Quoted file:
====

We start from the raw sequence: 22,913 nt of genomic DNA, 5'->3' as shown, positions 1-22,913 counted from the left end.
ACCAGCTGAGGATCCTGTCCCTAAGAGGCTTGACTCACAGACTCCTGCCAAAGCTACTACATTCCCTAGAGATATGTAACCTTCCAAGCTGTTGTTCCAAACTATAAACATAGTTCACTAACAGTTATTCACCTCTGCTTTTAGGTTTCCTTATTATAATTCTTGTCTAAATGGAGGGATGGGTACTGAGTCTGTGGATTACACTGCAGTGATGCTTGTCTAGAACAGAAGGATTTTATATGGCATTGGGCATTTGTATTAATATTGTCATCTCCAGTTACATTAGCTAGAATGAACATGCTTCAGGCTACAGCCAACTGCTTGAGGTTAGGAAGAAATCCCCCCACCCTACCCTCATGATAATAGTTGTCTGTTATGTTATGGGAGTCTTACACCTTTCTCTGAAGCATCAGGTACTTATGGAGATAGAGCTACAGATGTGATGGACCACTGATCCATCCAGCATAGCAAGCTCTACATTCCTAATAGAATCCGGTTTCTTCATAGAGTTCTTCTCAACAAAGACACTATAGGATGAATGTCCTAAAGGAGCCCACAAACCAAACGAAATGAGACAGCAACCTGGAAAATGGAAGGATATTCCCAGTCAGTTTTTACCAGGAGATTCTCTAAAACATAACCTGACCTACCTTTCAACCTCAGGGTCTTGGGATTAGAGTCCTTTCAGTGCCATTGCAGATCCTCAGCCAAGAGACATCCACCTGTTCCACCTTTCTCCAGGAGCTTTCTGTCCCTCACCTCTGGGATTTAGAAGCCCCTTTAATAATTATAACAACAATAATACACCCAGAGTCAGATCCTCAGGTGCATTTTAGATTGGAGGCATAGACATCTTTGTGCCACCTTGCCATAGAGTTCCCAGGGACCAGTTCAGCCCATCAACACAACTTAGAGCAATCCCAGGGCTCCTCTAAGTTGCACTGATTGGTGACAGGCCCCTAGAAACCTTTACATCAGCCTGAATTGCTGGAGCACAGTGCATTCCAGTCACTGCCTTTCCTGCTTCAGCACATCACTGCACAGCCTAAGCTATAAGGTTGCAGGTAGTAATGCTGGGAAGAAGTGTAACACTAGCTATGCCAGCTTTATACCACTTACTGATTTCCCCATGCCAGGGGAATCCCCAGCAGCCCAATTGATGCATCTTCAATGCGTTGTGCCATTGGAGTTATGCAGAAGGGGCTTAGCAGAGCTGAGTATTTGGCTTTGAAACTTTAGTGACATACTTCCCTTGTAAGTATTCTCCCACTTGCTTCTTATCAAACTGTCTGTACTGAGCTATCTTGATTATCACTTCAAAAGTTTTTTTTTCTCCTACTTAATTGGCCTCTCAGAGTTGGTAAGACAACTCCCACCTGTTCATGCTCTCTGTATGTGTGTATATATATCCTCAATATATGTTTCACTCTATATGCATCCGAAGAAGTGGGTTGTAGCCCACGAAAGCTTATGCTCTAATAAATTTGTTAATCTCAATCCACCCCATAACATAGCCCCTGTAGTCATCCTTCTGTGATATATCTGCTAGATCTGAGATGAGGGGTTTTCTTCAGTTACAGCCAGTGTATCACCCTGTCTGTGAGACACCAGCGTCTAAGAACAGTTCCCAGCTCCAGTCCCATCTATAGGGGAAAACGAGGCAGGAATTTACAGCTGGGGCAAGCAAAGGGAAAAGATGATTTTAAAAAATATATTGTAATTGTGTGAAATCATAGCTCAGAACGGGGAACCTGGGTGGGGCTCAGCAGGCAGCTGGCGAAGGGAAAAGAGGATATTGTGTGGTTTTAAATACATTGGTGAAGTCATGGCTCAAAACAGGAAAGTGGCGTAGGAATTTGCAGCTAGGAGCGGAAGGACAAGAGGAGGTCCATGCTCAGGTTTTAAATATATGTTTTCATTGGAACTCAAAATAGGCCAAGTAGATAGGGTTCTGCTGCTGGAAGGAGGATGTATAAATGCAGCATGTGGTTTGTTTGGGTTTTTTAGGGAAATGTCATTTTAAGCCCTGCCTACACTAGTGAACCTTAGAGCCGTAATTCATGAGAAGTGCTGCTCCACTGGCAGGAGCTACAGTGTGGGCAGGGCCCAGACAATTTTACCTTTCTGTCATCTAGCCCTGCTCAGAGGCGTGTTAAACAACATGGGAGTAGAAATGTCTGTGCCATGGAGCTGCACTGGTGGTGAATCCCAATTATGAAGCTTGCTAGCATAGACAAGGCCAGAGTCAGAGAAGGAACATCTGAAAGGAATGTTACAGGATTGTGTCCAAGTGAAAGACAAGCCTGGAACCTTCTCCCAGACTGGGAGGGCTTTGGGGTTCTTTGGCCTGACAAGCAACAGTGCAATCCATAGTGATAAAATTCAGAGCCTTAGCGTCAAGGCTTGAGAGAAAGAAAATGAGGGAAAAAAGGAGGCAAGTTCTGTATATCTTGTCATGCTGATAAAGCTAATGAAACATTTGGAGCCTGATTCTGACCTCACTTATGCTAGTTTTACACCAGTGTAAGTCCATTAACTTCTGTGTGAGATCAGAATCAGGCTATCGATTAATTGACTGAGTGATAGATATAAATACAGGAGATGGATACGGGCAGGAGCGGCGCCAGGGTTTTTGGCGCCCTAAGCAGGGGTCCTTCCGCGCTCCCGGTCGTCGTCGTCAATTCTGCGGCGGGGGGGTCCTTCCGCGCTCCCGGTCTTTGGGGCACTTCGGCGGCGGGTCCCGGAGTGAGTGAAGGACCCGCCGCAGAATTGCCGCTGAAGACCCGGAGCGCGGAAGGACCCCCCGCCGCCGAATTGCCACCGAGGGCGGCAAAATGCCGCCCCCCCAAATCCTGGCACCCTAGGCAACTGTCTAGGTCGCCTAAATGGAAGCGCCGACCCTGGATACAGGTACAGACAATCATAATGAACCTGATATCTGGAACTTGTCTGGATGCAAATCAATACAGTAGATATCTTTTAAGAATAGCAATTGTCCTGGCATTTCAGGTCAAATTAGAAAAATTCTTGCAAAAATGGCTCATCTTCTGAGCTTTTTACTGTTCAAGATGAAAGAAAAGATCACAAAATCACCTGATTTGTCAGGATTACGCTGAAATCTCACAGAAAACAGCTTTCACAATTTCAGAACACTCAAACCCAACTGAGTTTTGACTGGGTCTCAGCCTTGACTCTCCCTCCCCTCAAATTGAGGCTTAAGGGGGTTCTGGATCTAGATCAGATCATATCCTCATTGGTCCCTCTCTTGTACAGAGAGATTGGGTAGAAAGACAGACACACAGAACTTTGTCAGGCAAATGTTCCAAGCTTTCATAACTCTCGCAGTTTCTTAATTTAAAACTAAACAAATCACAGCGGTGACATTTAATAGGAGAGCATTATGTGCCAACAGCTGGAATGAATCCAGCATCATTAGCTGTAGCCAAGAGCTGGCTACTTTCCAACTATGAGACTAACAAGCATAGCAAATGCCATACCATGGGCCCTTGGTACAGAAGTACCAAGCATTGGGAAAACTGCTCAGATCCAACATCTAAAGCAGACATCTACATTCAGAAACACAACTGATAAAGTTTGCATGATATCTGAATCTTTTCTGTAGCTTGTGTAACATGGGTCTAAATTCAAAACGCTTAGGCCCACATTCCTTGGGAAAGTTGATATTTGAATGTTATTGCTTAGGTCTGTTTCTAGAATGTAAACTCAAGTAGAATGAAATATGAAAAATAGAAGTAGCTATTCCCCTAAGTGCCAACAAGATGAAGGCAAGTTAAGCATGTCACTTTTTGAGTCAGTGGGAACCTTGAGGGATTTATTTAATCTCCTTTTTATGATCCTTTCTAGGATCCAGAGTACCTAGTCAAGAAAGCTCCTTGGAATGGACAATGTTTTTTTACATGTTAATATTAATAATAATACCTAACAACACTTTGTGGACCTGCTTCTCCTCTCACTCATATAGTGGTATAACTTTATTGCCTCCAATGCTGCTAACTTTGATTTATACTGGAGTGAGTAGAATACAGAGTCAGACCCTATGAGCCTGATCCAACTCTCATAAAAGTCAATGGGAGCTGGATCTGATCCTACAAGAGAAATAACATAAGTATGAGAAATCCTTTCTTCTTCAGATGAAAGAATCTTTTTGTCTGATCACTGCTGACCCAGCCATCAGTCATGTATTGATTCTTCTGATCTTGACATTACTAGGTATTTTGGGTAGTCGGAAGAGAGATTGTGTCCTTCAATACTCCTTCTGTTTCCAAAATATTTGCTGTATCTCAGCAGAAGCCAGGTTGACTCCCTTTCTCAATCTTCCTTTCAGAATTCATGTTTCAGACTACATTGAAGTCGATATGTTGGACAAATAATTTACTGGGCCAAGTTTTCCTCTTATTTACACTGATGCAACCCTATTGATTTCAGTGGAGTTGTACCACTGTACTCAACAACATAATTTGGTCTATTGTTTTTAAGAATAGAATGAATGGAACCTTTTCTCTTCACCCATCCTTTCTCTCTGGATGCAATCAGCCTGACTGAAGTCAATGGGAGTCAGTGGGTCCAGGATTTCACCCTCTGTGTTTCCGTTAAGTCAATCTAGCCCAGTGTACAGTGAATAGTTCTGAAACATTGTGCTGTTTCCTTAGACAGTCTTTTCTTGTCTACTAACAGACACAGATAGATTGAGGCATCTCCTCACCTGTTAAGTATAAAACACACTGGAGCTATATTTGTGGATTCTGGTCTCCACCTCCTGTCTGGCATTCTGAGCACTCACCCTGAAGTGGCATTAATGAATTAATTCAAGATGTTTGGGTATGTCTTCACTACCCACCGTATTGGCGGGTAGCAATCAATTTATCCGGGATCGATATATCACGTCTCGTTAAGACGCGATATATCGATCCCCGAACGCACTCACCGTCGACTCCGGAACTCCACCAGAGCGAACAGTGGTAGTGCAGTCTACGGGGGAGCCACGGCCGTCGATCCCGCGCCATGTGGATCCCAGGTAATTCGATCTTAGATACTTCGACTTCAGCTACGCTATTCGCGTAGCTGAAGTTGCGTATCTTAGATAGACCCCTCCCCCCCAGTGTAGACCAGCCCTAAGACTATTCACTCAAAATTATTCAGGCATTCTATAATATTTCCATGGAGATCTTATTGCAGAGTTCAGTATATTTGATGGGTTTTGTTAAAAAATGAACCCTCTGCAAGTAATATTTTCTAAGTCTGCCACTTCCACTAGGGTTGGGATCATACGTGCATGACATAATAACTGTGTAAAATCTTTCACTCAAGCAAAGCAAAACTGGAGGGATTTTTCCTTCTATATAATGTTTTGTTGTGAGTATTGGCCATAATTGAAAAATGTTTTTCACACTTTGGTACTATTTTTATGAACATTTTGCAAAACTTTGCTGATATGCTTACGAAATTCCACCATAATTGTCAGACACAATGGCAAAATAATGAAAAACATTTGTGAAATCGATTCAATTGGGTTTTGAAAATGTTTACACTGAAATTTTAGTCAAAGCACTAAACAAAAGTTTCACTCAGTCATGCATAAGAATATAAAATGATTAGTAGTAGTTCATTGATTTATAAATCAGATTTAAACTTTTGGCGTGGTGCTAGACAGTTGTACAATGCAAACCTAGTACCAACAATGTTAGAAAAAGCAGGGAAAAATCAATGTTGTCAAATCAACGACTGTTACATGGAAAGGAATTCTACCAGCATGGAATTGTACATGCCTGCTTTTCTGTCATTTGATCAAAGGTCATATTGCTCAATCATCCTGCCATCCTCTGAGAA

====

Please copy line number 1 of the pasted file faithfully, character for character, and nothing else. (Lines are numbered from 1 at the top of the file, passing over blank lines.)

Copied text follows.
We start from the raw sequence: 22,913 nt of genomic DNA, 5'->3' as shown, positions 1-22,913 counted from the left end.